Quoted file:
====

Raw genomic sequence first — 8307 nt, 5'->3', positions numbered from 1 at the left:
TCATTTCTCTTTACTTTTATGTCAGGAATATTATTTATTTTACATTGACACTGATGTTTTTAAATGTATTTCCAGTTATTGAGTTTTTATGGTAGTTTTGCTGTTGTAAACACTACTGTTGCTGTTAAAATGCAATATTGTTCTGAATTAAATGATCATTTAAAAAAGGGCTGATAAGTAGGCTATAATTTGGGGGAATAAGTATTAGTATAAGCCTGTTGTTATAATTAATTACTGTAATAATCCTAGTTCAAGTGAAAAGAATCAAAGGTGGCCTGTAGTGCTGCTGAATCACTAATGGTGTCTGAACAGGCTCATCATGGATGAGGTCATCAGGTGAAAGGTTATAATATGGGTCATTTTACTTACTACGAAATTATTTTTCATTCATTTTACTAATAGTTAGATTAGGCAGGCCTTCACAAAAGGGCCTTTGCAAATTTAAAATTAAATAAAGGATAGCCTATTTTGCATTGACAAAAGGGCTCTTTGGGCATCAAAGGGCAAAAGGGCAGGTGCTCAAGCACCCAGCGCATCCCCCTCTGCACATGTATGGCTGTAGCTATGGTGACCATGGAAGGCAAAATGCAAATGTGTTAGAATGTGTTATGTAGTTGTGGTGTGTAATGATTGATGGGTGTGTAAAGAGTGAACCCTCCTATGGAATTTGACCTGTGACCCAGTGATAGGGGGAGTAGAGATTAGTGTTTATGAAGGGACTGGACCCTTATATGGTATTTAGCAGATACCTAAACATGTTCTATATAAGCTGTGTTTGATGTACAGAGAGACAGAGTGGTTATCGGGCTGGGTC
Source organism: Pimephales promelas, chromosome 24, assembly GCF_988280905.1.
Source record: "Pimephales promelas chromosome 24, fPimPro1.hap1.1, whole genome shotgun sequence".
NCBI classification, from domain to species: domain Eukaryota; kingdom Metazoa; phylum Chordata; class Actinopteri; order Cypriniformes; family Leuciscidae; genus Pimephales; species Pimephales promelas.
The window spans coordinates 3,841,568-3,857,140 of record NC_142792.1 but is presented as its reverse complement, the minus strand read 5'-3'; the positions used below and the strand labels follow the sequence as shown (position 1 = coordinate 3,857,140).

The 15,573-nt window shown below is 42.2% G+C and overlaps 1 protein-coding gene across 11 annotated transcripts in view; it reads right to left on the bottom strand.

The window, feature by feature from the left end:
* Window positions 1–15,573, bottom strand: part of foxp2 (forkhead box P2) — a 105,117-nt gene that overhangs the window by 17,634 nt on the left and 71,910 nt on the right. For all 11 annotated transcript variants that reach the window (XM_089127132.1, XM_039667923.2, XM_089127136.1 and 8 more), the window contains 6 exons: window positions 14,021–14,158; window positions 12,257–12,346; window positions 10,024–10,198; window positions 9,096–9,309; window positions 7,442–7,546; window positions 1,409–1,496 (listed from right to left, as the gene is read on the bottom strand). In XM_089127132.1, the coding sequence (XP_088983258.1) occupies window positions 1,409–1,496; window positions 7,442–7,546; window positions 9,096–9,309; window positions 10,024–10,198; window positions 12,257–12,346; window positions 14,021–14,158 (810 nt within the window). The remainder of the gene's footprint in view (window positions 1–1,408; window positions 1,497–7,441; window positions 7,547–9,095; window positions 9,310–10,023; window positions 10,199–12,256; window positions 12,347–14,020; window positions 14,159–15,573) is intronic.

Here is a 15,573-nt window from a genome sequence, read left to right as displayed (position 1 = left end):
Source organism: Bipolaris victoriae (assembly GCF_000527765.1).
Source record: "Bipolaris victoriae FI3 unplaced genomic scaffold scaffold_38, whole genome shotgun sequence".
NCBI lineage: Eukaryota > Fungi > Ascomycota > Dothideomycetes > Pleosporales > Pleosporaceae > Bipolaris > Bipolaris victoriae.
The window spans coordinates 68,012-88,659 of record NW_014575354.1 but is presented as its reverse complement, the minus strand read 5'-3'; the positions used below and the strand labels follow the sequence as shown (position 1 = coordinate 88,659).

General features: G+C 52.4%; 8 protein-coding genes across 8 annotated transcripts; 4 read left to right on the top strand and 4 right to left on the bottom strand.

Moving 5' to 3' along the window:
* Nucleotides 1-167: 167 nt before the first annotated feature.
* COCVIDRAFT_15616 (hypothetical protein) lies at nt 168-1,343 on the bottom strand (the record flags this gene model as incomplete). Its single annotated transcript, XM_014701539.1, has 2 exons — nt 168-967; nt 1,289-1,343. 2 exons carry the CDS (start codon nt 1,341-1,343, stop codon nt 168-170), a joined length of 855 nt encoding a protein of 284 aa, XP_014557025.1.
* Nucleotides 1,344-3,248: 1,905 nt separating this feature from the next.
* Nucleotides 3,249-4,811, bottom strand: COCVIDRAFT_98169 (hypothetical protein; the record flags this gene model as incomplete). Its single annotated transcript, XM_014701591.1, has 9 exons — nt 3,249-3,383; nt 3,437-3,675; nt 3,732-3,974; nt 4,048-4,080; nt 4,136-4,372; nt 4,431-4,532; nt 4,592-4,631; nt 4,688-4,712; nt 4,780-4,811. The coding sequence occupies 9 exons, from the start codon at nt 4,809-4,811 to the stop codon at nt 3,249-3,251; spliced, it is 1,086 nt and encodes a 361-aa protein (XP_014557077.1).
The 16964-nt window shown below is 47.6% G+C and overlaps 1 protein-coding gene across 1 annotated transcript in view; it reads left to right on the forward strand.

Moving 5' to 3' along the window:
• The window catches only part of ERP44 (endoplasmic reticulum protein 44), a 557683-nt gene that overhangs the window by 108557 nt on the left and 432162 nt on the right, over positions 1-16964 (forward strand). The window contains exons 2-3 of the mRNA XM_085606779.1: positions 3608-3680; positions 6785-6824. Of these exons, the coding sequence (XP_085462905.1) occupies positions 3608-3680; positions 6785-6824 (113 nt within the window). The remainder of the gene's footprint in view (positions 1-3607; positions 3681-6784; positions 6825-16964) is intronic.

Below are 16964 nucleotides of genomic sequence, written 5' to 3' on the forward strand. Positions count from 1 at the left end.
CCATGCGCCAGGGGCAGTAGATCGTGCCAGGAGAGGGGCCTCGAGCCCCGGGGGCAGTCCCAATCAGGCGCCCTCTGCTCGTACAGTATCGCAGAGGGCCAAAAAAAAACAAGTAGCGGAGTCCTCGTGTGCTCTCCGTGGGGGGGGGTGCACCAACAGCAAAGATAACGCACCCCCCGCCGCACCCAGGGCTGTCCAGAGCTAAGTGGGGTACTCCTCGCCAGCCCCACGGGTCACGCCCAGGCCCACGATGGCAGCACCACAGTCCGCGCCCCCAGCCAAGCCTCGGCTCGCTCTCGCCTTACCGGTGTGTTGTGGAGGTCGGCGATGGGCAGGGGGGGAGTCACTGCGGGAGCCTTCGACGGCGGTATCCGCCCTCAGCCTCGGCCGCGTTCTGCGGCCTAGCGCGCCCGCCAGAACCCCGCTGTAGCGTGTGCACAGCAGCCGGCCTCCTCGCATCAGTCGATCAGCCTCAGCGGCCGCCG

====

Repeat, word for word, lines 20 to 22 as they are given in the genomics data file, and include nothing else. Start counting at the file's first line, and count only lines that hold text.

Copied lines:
* Nucleotides 3,249-4,811, bottom strand: COCVIDRAFT_98169 (hypothetical protein; the record flags this gene model as incomplete). Its single annotated transcript, XM_014701591.1, has 9 exons — nt 3,249-3,383; nt 3,437-3,675; nt 3,732-3,974; nt 4,048-4,080; nt 4,136-4,372; nt 4,431-4,532; nt 4,592-4,631; nt 4,688-4,712; nt 4,780-4,811. The coding sequence occupies 9 exons, from the start codon at nt 4,809-4,811 to the stop codon at nt 3,249-3,251; spliced, it is 1,086 nt and encodes a 361-aa protein (XP_014557077.1).
The 16964-nt window shown below is 47.6% G+C and overlaps 1 protein-coding gene across 1 annotated transcript in view; it reads left to right on the forward strand.

Moving 5' to 3' along the window: